Wednesday, 7 March 2018
Sustainable Seaweed Harvesting: Motion [Private Members]
I commend Deputies Connolly and Pringle on bringing forward this very timely motion, which Sinn Féin will be supporting. We have been aware for some time that this issue was boiling under the surface. What happened with Údarás na Gaeltachta and the sale of Arramara Teoranta gave rise to many questions. A lot of red flags were raised in respect of the sale of this company, which was dealing with this issue, to a multinational corporation. Leaving aside the shadow that hung over the manner in which that sale took place and what went on regarding people who previously worked for the company ending up working for the new company, Arramara Teoranta could have developed this industry to the benefit of the nation and people living in coastal communities.
When we saw that being taken away, red flags were raised. In truth what we are talking about here is the conflict that exists in many places throughout the world between big business and ordinary people trying to survive. That is what this is about; it is down to the basic ideological belief that bigger is best. That is the problem we have with the direction in which this Government is going. In its amendment to the motion, the Government is saying that we need both. However, I fear that the "both" of which the Government speaks is the seaweed on one hand and the companies on the other and the people who are going to get squeezed in the middle are the ordinary citizens who live in our coastal communities. The coastal communities, particularly along the west coast, are in decline and are being ravaged by depopulation. There are huge problems in those communities, not least the lack of income generating possibilities. Seaweed harvesting has the potential to turn those communities around. As others have noted, modern scientific research has shown that there is a great deal of potential in seaweed harvesting along the western seaboard. We need to nourish and develop that potential for the benefit of the people who live in the area, not for multinational corporations. That is the nub of the matter. There is a lot of talk about fair trade in the context of tea, coffee and other products from Third World countries but we need an element of fair trade here in Ireland too and in other developed countries. We need to recognise that we also suffer from the very same problems as Third World countries, with multinational corporations taking advantage where they can, with the complicity of governments that are prepared to work hand in glove with them. We need to ensure that does not happen in this particular situation.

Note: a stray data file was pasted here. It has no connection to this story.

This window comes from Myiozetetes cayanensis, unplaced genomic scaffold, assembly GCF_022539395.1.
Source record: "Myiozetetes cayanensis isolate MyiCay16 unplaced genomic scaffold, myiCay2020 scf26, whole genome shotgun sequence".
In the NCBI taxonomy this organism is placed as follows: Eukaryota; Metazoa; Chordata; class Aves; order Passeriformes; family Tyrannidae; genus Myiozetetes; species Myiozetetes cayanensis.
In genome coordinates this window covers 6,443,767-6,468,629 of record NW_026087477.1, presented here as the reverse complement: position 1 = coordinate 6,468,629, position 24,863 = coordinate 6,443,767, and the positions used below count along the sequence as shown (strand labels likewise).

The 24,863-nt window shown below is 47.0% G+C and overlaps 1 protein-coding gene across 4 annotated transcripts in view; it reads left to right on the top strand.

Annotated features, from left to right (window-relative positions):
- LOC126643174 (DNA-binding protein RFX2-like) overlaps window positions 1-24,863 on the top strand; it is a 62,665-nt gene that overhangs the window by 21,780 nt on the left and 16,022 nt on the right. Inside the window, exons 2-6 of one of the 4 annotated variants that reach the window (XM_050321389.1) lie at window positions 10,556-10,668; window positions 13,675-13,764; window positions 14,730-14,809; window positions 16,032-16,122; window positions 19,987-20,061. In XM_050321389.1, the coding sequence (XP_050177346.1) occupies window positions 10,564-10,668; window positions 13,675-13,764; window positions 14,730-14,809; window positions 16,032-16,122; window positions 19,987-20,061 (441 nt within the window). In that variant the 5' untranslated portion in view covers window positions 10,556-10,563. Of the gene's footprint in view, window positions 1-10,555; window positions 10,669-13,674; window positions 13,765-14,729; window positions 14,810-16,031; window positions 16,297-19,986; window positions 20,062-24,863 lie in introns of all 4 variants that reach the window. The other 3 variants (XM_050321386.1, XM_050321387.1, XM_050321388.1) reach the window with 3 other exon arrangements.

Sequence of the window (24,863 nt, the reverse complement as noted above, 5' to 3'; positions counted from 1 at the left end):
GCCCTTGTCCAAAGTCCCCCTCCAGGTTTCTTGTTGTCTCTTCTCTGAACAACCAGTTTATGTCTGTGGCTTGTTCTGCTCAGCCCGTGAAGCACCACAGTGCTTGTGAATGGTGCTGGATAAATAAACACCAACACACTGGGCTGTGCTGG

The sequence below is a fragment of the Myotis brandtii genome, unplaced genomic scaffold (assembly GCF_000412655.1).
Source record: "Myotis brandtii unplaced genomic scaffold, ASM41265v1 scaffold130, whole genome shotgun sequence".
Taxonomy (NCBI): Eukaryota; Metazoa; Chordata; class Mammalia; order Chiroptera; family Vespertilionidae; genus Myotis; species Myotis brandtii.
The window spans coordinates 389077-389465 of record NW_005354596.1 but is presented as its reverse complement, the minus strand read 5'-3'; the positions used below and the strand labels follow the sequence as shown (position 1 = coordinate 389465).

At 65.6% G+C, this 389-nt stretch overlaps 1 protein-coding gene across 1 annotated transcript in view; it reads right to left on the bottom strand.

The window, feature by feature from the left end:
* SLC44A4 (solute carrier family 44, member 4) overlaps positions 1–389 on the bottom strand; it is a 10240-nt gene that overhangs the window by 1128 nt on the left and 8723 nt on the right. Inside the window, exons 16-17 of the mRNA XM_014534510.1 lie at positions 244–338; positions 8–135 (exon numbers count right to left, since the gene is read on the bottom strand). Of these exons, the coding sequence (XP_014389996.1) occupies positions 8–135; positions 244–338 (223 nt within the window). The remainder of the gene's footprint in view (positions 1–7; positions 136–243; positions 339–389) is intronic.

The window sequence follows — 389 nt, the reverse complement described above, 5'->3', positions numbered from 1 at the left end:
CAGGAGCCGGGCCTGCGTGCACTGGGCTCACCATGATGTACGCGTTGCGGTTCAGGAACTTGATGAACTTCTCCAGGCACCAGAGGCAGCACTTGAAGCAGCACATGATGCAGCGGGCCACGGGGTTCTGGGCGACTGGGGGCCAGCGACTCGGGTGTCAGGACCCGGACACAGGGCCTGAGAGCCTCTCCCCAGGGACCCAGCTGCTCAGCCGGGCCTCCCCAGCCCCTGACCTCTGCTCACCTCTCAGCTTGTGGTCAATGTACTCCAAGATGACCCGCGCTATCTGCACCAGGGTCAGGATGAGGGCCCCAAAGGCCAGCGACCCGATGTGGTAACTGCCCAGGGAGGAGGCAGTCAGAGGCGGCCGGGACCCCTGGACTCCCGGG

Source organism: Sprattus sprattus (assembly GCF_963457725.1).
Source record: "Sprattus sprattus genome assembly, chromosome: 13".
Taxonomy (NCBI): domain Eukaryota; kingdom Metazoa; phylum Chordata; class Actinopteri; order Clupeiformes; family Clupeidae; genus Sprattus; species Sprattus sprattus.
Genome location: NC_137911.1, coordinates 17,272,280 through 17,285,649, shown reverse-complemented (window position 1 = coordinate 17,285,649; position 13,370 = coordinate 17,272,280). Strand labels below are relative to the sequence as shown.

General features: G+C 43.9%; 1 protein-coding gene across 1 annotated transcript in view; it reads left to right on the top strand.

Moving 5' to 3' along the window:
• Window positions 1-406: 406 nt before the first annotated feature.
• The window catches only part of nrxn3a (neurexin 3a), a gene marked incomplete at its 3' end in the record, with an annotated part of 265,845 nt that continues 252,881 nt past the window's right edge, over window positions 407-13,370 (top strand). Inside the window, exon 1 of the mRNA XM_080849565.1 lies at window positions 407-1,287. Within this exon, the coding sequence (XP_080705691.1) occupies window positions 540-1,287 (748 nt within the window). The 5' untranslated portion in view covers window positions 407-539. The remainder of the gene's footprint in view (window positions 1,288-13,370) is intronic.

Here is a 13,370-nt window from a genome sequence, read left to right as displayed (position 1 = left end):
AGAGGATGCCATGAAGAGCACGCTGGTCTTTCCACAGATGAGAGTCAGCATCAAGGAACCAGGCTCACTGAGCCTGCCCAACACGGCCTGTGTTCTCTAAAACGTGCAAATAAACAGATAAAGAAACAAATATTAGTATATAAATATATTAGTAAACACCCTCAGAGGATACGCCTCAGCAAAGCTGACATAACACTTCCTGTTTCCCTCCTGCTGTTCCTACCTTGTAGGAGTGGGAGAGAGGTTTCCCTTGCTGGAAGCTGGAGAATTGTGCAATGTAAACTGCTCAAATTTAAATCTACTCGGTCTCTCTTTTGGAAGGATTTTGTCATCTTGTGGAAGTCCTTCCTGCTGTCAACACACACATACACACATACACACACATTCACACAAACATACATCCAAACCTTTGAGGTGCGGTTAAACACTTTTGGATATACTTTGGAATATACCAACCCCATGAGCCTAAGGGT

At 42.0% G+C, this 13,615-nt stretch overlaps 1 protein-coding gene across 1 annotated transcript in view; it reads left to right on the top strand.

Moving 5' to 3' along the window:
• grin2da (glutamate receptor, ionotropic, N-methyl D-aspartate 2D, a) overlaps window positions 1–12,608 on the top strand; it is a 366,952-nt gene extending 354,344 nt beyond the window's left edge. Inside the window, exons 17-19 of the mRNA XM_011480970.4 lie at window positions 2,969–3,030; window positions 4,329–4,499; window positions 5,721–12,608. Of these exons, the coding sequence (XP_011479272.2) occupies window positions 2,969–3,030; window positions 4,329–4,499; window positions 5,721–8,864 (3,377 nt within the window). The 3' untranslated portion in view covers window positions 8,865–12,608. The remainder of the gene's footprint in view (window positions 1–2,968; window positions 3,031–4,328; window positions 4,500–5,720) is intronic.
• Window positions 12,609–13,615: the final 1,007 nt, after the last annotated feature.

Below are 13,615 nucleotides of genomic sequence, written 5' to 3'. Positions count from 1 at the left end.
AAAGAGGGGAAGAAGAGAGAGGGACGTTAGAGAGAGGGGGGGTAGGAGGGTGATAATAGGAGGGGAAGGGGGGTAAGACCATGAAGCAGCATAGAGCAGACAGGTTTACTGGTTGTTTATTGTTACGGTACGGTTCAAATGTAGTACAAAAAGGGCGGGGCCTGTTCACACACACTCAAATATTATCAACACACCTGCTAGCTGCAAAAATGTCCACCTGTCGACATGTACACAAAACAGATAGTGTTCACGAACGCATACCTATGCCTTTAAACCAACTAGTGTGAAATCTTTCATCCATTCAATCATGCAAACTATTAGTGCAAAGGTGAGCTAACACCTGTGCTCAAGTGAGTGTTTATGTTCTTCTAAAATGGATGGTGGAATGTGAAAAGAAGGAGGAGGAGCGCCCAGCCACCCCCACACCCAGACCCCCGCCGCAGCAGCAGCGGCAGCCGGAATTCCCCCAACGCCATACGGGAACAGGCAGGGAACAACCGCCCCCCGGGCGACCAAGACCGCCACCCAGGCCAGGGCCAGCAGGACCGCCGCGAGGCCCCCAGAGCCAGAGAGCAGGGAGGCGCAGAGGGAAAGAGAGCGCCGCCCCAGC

I was also at the protest outside Leinster House earlier today organised by people from Bantry and elsewhere. Some of them are in the Gallery now and they are very welcome. What they were saying was that the people need to be listened to. The Minister of State has said that he is going to speak with them but they have been seeking a meeting with him for quite some time-----